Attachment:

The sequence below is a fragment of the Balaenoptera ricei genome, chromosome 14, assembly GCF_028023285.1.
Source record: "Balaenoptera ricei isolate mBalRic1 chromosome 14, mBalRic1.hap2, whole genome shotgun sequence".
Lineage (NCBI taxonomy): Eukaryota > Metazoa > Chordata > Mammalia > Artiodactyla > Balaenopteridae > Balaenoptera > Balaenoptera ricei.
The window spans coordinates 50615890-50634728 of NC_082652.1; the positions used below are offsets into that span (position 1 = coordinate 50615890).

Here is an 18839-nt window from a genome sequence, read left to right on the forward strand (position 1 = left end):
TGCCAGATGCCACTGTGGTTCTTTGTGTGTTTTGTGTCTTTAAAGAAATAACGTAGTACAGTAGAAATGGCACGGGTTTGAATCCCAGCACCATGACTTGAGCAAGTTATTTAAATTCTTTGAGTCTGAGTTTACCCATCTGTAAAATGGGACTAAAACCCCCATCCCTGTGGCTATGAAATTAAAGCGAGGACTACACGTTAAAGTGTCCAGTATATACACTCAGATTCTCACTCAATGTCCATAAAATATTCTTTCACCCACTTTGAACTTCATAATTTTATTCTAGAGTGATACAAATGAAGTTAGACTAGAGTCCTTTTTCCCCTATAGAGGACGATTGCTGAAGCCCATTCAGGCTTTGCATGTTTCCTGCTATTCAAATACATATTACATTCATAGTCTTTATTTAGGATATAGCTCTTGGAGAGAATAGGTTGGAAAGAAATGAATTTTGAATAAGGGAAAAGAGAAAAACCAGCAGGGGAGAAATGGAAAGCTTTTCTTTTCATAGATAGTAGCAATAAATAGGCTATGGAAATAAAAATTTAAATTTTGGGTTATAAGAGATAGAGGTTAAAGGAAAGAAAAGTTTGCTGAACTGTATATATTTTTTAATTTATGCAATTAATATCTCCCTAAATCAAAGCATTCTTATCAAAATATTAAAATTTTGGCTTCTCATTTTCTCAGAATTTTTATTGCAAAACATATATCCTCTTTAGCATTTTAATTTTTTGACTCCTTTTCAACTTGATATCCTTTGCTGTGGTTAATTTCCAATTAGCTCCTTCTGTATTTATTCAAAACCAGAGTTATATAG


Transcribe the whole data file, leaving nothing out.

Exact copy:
The sequence below is a fragment of the Balaenoptera ricei genome, chromosome 14, assembly GCF_028023285.1.
Source record: "Balaenoptera ricei isolate mBalRic1 chromosome 14, mBalRic1.hap2, whole genome shotgun sequence".
Lineage (NCBI taxonomy): Eukaryota > Metazoa > Chordata > Mammalia > Artiodactyla > Balaenopteridae > Balaenoptera > Balaenoptera ricei.
The window spans coordinates 50615890-50634728 of NC_082652.1; the positions used below are offsets into that span (position 1 = coordinate 50615890).

Here is an 18839-nt window from a genome sequence, read left to right on the forward strand (position 1 = left end):
TGCCAGATGCCACTGTGGTTCTTTGTGTGTTTTGTGTCTTTAAAGAAATAACGTAGTACAGTAGAAATGGCACGGGTTTGAATCCCAGCACCATGACTTGAGCAAGTTATTTAAATTCTTTGAGTCTGAGTTTACCCATCTGTAAAATGGGACTAAAACCCCCATCCCTGTGGCTATGAAATTAAAGCGAGGACTACACGTTAAAGTGTCCAGTATATACACTCAGATTCTCACTCAATGTCCATAAAATATTCTTTCACCCACTTTGAACTTCATAATTTTATTCTAGAGTGATACAAATGAAGTTAGACTAGAGTCCTTTTTCCCCTATAGAGGACGATTGCTGAAGCCCATTCAGGCTTTGCATGTTTCCTGCTATTCAAATACATATTACATTCATAGTCTTTATTTAGGATATAGCTCTTGGAGAGAATAGGTTGGAAAGAAATGAATTTTGAATAAGGGAAAAGAGAAAAACCAGCAGGGGAGAAATGGAAAGCTTTTCTTTTCATAGATAGTAGCAATAAATAGGCTATGGAAATAAAAATTTAAATTTTGGGTTATAAGAGATAGAGGTTAAAGGAAAGAAAAGTTTGCTGAACTGTATATATTTTTTAATTTATGCAATTAATATCTCCCTAAATCAAAGCATTCTTATCAAAATATTAAAATTTTGGCTTCTCATTTTCTCAGAATTTTTATTGCAAAACATATATCCTCTTTAGCATTTTAATTTTTTGACTCCTTTTCAACTTGATATCCTTTGCTGTGGTTAATTTCCAATTAGCTCCTTCTGTATTTATTCAAAACCAGAGTTATATAG